Behind the heated disputes over busing to desegregate public schools, another, and maybe more far-reaching, fight has been going on in the federal bureaucracy.

It involves the Department of Health, Education and Welfares ability to collect up-to-date statistics on the extent of school desegregation. Although now partially resolved, the fight has resulted in the blunting of HEW's basic tool fo enforcing civil rights law compliance.

The most current, detailed statistical material on the extent of school desegregation on a district-by-district basis is 4 years old - data from 1974.

David Tatel, director of HEW's Office for Civil RIghts, agreed that "there is no way we can make intelligent decisions on compliance targets" without recent data from OCR school surveys.But, he argued, a major task of the Carter administration's appointees at OCR has been "cleaning up the problems that were left behind" by the Ford and Nixon administrations, which downplayed enforcement of desegregation.

Material collected by OCR for 1976 remains undeciphered and is gathering dust in teh files. No survey was carried out for the just-ended school year. Moreover, next year's statitics will provide only a partial picture of the school desegregation situation, another result of the bitter skirmishing over data collection.

The paradox of the enforcement office working from 4-year-old data, even in the era of computers and quick processing techniques, stems from the political upheaval stirred by OCR's school surveys.

"We think that is outrageous," said Phyllis McClure, of the NAACP Legal Defense and Education Fund's office in Washington. "The purpose of the survey is to identify targets for compliance reviews. If there is a lag, OCR's productivity in compliance actions is delayed . . . It takes them far too long to process the data." McClure said.

Even if OCR had current data on hand, Tatel suggested, it might have to put other matters first. "We were left with a terrible reputation on the surveys. We were left with lawsuits - OCR's operations were taken over by the courts. Most of what we do is under court order. So a lot of what we are trying to do is rebuild - and our survey is just one thing. It will take us a couple years to catch up," he said.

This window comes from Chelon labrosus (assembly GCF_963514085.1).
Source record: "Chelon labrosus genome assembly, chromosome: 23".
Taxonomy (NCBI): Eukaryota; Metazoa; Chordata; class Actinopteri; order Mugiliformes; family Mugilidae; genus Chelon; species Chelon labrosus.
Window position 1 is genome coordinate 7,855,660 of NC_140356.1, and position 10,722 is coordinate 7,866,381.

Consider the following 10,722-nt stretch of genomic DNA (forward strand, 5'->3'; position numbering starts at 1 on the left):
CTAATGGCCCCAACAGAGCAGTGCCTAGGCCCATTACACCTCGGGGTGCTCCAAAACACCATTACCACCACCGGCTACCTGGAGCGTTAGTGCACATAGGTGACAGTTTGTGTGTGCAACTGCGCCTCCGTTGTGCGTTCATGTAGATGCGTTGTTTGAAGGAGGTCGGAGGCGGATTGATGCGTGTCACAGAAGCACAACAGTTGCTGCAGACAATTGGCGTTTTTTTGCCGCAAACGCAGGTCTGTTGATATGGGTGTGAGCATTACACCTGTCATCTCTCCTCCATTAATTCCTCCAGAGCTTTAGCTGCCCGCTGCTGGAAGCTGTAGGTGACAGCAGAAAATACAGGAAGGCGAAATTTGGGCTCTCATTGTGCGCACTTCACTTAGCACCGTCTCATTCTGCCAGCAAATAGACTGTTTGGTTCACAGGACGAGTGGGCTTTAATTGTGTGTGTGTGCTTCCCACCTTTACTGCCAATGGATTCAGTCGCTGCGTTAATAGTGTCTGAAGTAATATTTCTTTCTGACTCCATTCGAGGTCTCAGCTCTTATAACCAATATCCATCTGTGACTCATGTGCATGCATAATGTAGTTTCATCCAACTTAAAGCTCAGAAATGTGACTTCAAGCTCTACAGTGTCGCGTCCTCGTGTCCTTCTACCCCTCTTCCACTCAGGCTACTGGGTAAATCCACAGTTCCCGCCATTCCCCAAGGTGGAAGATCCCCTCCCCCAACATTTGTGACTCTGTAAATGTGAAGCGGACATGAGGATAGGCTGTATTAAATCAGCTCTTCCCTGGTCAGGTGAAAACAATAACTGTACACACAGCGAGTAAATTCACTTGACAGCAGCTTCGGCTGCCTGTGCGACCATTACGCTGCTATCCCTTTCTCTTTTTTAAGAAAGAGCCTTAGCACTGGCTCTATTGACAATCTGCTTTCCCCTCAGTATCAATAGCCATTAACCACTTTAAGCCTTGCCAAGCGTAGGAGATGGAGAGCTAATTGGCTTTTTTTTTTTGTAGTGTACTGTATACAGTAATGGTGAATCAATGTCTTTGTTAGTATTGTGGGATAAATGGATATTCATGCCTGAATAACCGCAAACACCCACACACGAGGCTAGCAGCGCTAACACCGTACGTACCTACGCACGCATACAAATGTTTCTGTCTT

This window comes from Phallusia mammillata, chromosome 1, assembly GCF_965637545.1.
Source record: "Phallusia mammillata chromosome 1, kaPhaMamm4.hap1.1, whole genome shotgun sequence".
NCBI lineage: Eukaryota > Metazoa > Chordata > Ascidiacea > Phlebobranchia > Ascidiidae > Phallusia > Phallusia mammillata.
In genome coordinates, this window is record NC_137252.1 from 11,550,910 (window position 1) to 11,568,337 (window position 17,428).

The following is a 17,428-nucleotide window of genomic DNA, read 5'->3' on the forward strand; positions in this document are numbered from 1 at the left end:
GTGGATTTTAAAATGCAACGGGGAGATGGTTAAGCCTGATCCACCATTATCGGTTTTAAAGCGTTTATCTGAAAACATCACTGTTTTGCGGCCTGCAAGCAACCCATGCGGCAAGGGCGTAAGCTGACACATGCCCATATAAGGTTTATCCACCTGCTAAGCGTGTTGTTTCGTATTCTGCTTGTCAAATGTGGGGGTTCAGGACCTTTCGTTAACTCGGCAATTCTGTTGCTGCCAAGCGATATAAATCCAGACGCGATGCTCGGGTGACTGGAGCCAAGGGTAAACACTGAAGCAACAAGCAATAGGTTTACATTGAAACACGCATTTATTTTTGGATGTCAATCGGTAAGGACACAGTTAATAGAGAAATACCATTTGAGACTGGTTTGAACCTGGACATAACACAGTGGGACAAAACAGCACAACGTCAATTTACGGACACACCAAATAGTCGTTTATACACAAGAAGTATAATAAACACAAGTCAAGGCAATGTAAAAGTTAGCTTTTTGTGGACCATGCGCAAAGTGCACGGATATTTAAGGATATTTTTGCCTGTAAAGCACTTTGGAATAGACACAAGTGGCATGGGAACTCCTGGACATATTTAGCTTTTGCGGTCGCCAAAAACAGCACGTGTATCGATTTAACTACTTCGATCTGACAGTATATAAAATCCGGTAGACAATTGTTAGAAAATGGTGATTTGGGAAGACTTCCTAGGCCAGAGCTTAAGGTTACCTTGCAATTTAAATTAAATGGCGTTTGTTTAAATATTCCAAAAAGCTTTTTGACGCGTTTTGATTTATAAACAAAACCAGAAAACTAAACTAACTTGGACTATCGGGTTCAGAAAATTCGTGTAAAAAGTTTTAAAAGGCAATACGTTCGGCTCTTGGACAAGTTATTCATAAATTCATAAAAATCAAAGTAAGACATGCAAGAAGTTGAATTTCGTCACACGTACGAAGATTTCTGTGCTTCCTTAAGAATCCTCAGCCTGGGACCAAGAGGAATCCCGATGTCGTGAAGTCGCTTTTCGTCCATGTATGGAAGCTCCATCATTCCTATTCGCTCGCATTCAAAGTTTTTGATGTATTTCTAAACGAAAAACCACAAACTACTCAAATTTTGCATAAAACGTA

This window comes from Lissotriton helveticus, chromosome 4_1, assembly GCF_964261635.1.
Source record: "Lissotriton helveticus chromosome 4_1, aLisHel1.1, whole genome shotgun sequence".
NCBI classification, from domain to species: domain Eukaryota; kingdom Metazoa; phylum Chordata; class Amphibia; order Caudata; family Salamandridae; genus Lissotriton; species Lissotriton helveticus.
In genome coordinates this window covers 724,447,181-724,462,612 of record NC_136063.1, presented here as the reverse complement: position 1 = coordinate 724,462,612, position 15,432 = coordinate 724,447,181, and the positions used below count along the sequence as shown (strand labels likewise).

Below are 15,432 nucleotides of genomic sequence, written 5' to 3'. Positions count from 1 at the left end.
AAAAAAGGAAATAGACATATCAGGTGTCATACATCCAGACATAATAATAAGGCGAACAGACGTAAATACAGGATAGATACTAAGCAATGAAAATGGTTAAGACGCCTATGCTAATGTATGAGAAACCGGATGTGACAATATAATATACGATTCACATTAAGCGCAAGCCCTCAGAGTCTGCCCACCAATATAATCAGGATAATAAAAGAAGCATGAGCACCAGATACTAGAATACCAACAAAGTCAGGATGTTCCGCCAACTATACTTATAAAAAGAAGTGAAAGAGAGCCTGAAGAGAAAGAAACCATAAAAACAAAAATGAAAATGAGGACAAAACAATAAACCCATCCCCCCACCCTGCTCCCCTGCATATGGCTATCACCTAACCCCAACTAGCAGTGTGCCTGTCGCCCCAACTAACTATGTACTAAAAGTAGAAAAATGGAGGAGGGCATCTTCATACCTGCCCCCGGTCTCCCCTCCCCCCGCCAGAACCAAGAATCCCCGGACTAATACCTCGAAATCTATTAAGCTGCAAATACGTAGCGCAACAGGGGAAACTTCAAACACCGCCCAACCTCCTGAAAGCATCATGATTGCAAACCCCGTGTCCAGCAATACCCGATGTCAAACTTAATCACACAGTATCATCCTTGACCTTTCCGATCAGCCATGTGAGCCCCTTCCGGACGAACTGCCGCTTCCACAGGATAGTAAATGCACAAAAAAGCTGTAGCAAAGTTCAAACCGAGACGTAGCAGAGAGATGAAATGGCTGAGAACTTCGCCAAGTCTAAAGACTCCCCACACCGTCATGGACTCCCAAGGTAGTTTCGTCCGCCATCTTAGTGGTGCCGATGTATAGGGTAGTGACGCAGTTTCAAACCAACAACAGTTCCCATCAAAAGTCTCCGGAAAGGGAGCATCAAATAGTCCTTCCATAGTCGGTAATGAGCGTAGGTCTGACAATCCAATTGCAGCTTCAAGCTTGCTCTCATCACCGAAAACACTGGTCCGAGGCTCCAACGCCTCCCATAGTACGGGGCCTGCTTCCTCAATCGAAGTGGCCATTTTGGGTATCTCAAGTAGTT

OCR's new survey, redesigned and shortened by order of HEW Secretary Joseph A. Califano Jr., for the 1978-1979 school year was sent to school districts last winter. It is due here in October, but results and analysis will not be ready until a year from now.

Tatel said that would provide adequate time to allow OCR to pick compliance targets for the 1979-1980 school year. The NAAC's McClure said she doubted OCR could meet such a timetable.

"They need to analyze the material more promptly so they can put it into their annual operating budget," she said. "If the material is not ready to tell them how to distribute their resources, it will be too late."

OCR's problems with its survey go back to the early 1970s. School administrators complained bitterly that the surveys were too long and time-consuming. Congressional efforts were made to curtail the survey, which came to symbolize the push for the use of buses to achieve more desegregation.

The surveys began in 1966, as a way of determining which of the nation's 16,000 school districts were in compliance with civil rights laws. In time, as more information was sought, the surveys gew in size - apace with the protests.

By 1970 HEW was sending the forms to fewer districts, and every other year instead of annually. The 1975 and 1977 surveys were canceled, in part because of congressional and public protests over supposed intrusions on school administrators' time.

Among the critics of the survey, on the grounds that it was duplicative and burdensome, were the Council of Chief State School Officers, school principals' and school board organizations.

A chief defender of the survey was the Children's Defense Fund, which last year produced a long study of the problems in data collection to determine the extent of discrimination on account of race and sex.

The fund report said, among other things, that one point could not be denied: Without up-to-date indormation, civil rights laws cannot be enforced.